Think about the kind of information you want and where you might find that information.
If you want facts and figures about local spending, your local council website might have that.
If you need marketing statistics, the major market researchers would be a good place to start.
If you want scientific information, think about scientific journals
Your early reading and research will help you think about key words that you can search for further articles of interest.
Your keywords should be as specific as possible. Also, search synonyms for the keywords you select
Primary, secondary and tertiary sources
A primary source is someone directly involved in the subject. For example, a scientist who has made a discovery, or developed a theory. It is research that is collected first hand, and should result in learning something new, so could include analysis of your company’s performance.
A Secondary source is someone not directly involved, but is using their knowledge and experience to comment or discuss or interpret the information.
A tertiary source may be a summary of secondary sources-a review in a journal for example, they are useful sources of reading material, but you probably wouldn’t cite them.
Plan your project and produce a timetable with milestones, and building in time for proofreading and review at the end.
As you research, you will see avenues you want to follow, maybe several at time. You need to follow one, and then remember to go back to the others. Then at a later point, something chimes with an article you read before and you want to go back to it and follow it through.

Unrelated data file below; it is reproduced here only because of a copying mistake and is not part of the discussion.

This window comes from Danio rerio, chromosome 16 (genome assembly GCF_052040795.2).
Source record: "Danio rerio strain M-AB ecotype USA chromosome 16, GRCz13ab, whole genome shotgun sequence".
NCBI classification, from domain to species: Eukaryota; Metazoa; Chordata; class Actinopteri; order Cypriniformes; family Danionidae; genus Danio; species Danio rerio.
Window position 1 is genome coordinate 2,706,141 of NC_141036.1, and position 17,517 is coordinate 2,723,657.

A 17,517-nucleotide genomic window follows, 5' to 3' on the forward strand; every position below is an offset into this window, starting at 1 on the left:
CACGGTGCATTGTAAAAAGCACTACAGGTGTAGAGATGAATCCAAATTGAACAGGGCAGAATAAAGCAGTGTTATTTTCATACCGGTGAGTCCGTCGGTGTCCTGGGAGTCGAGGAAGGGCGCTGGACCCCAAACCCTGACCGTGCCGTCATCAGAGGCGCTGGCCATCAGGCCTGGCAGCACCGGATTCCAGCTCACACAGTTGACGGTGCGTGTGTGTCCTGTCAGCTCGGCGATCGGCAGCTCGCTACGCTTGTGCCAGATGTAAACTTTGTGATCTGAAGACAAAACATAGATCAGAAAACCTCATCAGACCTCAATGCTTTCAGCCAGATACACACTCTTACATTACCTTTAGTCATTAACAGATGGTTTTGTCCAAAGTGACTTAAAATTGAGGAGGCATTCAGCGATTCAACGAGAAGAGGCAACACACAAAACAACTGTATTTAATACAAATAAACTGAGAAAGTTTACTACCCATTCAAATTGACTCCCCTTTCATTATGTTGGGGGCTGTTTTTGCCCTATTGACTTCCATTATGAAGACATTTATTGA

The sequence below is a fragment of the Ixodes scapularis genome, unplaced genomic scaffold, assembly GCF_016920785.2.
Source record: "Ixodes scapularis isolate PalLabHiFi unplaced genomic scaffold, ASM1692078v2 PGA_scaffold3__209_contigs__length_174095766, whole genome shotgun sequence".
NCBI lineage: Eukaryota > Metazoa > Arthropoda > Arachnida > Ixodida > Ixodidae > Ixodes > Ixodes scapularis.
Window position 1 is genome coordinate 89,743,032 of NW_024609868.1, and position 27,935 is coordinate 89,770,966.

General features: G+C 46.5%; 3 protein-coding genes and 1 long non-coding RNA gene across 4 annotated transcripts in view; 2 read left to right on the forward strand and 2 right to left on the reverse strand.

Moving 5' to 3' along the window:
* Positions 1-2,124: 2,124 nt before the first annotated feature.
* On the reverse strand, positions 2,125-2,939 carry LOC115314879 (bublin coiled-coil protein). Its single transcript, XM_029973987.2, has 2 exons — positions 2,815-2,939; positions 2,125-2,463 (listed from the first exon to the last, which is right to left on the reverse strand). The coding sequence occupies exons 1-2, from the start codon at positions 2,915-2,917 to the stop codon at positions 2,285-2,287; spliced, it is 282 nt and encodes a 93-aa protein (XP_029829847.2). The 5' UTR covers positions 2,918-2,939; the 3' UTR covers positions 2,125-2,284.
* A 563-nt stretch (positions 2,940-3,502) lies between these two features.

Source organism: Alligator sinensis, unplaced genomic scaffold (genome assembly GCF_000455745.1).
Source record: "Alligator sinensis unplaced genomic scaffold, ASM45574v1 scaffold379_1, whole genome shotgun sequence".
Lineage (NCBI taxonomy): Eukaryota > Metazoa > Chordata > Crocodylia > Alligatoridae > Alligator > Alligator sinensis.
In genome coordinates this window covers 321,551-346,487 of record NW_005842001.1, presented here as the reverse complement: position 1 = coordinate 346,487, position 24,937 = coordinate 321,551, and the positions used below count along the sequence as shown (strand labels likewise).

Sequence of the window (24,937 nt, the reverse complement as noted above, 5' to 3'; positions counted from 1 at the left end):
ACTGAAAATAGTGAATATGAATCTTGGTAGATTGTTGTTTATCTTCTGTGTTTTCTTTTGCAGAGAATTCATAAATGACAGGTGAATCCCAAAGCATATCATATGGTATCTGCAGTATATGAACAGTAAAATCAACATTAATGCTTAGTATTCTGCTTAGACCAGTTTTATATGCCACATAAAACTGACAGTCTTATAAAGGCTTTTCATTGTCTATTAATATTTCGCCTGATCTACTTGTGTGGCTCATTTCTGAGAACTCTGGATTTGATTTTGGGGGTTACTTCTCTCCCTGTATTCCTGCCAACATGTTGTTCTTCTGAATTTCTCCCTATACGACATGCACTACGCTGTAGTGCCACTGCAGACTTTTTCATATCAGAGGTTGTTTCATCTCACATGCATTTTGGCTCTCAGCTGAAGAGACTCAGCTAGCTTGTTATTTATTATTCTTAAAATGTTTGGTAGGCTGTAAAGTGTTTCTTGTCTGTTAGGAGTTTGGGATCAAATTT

BUT Where was it? How do you keep track of where you have been?
This depends whether you are most comfortable with pen and paper, or electronic records. if you favour the first, then index cards can be useful. As you read something, reference it on a card and make notes about what you read. Note the page numbers so you can go back to it if you want to.
If you prefer the electronic option, open a word document or notepad, and copy and paste links to useful sites, with a short note as to what you found of interest there. Or use bookmarking as we discussed in the first module of this series.
Don’t copy and paste chunks of information from other sites and regurgitate them. This is called plagiarism and is easy to check, If your document is fed into a copy checker it will produce references to the site you copied and pasted from.
If you want to use something directly, such as a quote, summary, fact, then reference your sources correctly.
As you research, you will have your own opinions on things you read, comments to make, points to add. So, make sure you distinguish in your notes as you collect information, between your own words and thoughts, and those of others. Use a different colored pen, or font or italics or highlighters, and keep a note of your key.